Much of the material listed on these archived web pages has been superseded, or served a particular purpose at a particular time. It may contain references to activities or policies that have no current application. Many archived documents may link to web pages that have moved or no longer exist, or may refer to other documents that are no longer available.
The Hon Dr Sharman Stone
Parliamentary Secretary to the Minister for the Environment and Heritage
Federal Member for Murray
13 May 2003
A total Commonwealth commitment of $349 million to the Antarctic programme over the next four years, including $69.6 million in new funding for Antarctic shipping and logistical support for research, ensures that Australia continues to be a leader in Antarctic research and conservation.
Parliamentary Secretary to the Minister for the Environment and Heritage, Dr Sharman Stone, said the Budget allocation continues Australia's strong commitment to the protection of Antarctica.
"The Government's Antarctic research and conservation efforts have seen major progress in improving waste management, conducting world-leading research, and a commitment to eliminating illegal fishing of the threatened Patagonian toothfish.
"The $69.6 million announced in the Budget will be used to maintain logistic support for Australia's Antarctic and sub-Antarctic stations as well as maintain a marine science programme that meets Australia's international obligations to the Convention for the Conservation of Antarctic Marine Living Resources (CCAMLR)."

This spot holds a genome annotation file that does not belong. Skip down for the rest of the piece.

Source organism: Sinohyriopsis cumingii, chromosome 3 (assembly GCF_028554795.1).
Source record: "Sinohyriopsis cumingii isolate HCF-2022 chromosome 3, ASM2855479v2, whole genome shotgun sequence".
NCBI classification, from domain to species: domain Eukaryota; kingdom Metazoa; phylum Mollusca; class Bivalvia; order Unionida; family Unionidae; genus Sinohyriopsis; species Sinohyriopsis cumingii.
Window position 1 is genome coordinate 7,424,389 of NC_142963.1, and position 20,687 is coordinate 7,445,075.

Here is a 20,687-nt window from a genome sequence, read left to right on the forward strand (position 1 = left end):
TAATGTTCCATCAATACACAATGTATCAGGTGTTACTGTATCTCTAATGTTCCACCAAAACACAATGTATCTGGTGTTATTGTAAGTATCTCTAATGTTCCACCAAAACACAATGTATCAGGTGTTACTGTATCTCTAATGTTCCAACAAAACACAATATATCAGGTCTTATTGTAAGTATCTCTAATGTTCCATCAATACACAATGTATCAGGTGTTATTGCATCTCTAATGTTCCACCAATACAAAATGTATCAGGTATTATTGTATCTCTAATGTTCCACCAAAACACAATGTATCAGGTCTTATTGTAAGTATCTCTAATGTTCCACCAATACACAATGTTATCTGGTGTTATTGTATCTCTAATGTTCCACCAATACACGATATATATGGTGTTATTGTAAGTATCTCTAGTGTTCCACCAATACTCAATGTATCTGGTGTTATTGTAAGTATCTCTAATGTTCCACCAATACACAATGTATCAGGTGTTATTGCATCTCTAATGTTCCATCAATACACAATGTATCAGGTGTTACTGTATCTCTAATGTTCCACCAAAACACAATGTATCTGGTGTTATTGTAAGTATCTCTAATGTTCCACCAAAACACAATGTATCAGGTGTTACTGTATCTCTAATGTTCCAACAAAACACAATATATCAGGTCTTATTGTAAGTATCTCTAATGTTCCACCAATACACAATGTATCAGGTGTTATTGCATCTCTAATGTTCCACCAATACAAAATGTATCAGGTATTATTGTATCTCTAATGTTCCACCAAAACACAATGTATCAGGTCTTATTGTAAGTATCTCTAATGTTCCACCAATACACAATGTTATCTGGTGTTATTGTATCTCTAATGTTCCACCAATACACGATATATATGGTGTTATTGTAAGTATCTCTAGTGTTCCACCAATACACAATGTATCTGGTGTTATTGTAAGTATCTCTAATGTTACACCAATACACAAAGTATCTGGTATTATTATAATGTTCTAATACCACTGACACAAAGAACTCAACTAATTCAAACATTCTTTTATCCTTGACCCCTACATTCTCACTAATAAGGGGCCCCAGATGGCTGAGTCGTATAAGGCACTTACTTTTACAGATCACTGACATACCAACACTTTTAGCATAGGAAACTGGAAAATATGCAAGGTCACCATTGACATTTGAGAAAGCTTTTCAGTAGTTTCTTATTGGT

Ships capable of operating in polar regions have been used by the Australian Antarctic Division (AAD) since its inception in May 1948.
"These ships have also been the backbone of Australia's Antarctic programme and continue to be used to transport people and supplies to the stations and as platforms for field and marine science."
"Since 1996 the Commonwealth has invested more than $590 million in the work of the AAD," Dr Stone said.
"This investment puts the Australian Antarctic Division in a strong position to conduct operations, including research activities."
Dr Stone said the proposed introduction of an air link between Australia and Casey station would be complementary to the need for a shipping capability.
"However, we will still need shipping to move cargo, conduct marine and oceanographic science and to support science at Heard Island and in the Southern Ocean and Antarctica."
"The RSV Aurora Australis, used by the AAD since 1991, continues to provide the main ice breaking transport capability and marine science platform to Australia's Antarctic science effort. A new shipping contract will provide greater ice-breaking capability to reduce the likelihood of delay through the ship becoming beset in ice."
Anna Hughes (Dr Stone's office) 0408 697 055